ECB Slams Bitcoin, A Year After Proclaiming Its Death

The ECB's authors have shut the stable door, hoping to confine a horse that is already disappearing over their horizon.

Is the ECB reduced to hand-wringing on the sidelines?

The European Central Bank has published a blog post stating that Bitcoin has failed, despite the much-hyped launch of the spot ETFs.

The blog, titled "ETF approval for bitcoin – the naked emperor’s new clothes", warns that the renewed rally is not the success that Bitcoin "disciples" think it is, and will instead have a series of harmful consequences.

On 10 January, the US Securities and Exchange Commission (SEC) approved spot exchange-traded funds (ETFs) for Bitcoin. For disciples, the formal approval confirms that Bitcoin investments are safe and the preceding rally is proof of an unstoppable triumph. We disagree with both claims and reiterate that the fair value of Bitcoin is still zero. For society, a renewed boom-bust cycle of Bitcoin is a dire perspective. And the collateral damage will be massive, including the environmental damage and the ultimate redistribution of wealth at the expense of the less sophisticated.

Bitcoin's "Last Stand"

Interestingly, the writers (Ulrich Bindseil and Jürgen Schaaf) reference a previous blog post they wrote in November 2022, titled "Bitcoin's Last Stand", when bitcoin was trading a little above its cycle low, around $20,000. This was, they claimed, "an artificially induced last gasp before the road to irrelevance".

Their prediction was wrong, of course. However, they claim they were correct in their description of Bitcoin's shortcomings, and in their concerns, which include:

  • Bitcoin's failure as a currency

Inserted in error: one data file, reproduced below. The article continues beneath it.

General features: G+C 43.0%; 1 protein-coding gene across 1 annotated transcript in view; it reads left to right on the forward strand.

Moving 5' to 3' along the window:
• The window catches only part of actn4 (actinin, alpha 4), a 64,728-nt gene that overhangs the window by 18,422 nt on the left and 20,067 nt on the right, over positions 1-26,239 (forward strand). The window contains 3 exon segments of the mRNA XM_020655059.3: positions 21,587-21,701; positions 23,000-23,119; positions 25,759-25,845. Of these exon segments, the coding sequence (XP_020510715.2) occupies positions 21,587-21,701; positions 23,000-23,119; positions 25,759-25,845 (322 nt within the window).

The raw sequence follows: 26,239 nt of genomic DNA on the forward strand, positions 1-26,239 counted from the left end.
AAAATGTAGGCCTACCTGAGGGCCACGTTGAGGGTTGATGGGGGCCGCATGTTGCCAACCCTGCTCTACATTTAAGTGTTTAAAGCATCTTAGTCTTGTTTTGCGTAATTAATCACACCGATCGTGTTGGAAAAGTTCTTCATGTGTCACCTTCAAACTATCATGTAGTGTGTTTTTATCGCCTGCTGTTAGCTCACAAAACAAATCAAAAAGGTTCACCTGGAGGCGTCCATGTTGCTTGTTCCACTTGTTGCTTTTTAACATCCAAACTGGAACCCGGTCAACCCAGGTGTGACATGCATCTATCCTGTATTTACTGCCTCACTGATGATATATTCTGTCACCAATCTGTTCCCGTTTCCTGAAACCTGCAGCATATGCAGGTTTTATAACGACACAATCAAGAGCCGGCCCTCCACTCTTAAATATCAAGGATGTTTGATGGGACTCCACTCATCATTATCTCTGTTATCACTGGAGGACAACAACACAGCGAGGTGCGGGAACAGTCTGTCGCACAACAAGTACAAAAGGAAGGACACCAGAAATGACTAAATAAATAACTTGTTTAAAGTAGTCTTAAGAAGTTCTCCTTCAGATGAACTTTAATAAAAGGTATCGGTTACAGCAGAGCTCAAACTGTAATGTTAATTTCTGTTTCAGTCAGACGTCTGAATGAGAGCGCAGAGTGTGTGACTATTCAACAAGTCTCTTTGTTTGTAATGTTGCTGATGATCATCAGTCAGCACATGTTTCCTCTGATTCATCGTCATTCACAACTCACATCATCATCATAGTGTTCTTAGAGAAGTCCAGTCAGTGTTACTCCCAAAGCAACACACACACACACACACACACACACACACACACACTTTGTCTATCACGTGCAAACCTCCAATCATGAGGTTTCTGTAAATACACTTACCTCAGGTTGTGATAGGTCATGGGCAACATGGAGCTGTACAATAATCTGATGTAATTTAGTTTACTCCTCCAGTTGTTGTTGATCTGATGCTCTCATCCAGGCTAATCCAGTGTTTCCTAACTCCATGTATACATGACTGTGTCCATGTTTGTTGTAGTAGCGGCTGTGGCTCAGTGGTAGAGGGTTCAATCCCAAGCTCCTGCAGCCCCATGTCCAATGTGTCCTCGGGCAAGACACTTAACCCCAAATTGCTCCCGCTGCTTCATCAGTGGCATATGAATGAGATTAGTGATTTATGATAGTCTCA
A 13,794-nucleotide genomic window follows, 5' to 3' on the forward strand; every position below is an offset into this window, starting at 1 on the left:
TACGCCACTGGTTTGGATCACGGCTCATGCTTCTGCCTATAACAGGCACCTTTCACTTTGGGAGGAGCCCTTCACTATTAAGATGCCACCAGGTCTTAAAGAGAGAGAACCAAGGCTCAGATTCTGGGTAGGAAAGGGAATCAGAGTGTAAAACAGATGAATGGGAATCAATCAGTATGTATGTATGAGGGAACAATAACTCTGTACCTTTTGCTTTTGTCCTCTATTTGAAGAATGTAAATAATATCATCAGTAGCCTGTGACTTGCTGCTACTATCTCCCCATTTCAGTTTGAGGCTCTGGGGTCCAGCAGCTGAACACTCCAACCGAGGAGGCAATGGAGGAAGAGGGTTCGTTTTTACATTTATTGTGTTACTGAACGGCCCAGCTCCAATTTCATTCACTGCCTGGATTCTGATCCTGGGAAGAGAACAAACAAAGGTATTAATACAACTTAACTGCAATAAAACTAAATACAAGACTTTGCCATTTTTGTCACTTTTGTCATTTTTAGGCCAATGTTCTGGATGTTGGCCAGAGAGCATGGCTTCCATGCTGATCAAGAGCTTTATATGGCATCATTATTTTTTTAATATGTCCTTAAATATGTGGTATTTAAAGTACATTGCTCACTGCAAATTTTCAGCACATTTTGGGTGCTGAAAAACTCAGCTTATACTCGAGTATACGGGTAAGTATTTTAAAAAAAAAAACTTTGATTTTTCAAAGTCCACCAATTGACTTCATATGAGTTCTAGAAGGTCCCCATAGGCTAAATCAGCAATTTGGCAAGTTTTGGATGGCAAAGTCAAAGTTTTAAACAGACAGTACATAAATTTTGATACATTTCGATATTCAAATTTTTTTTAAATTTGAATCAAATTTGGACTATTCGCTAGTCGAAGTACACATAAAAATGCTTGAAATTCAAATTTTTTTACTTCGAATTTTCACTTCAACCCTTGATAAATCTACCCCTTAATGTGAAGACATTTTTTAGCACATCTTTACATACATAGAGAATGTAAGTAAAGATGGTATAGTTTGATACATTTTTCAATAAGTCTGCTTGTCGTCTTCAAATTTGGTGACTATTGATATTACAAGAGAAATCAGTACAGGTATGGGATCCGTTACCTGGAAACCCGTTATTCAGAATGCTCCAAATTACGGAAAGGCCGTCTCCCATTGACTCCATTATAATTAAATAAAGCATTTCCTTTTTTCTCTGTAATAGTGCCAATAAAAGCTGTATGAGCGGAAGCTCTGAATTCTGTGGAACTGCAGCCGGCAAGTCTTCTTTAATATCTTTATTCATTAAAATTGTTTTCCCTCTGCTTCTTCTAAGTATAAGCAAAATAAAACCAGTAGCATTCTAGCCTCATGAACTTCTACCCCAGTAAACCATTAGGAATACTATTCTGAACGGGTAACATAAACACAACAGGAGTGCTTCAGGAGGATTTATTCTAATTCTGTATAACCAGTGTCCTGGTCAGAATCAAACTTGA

• Its failure as a financial asset of ever-rising value
  • The risks to society and the environment
  • Its slow speed, high cost, and inconvenience
  • Its use as a darkweb currency
  • Its lack of cashflow or other utility
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The Dead Cat Bounces?

The authors blame anticipation of lower interest rates and the approval of spot ETFs for the dramatic turnaround, warning that nothing has fundamentally changed.

Still, this could turn out to be a flash in the pan. While in the short run the inflowing money can have a large impact on prices irrespective of fundamentals, prices will eventually return to their fundamental values in the long run (Gabaix and Koijen, 2022). And without any cash flow or other returns, the fair value of an asset is zero. Detached from economic fundamentals every price is equally (im)plausible – a fantastic condition for snake oil salesmen.

They also mention the irony of a decentralized asset requiring centralized and conventional intermediaries to bring it to a wider audience, and criticize the prevailing halving narrative (priced in, they believe). Energy consumption looms large in their critique, despite the fact that detailed research suggests Bitcoin is one of the cleanest industries on the planet, and is even driving renewable usage.

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Bindseil and Schaaf state three reasons for bitcoin's apparent resilience:

  • Price manipulation
  • Demand for a "currency of crime"
  • Shortcomings in the authorities’ approach to crypto

Recent analysis shows that crime accounts for only a tiny percentage of crypto transactions. Price manipulation, meanwhile, is a key issue that was specifically addressed through the legal process between the authorities and crypto product providers before the ETF launch.

Banning Bitcoin

The writers' implicit recommendation is a total ban on Bitcoin, enforced by pursuing key network stakeholders.

The Bitcoin network has a governance structure in which roles are assigned to identified individuals. Authorities could decide that these should be prosecuted in view of the large scale of illegal payments using Bitcoin. Decentralised finance can be regulated as forcefully as the legislator considers necessary.

Price does not reflect success, they say. "The 'market' capitalisation quantifies the overall social damage that will occur when the house of cards collapses" (a sentiment many Bitcoiners would apply to the collapse of the fiat world).

The whole article, quite aside from the inaccuracies, has the air of shutting the stable door after the horse has bolted. Bitcoin has a global, decentralized network. Regulators have made their decisions. ETFs have been approved.

The dam has been breached. Hand-wringing isn't going to work. And the value of euros is still trending in the opposite direction to that of bitcoin.


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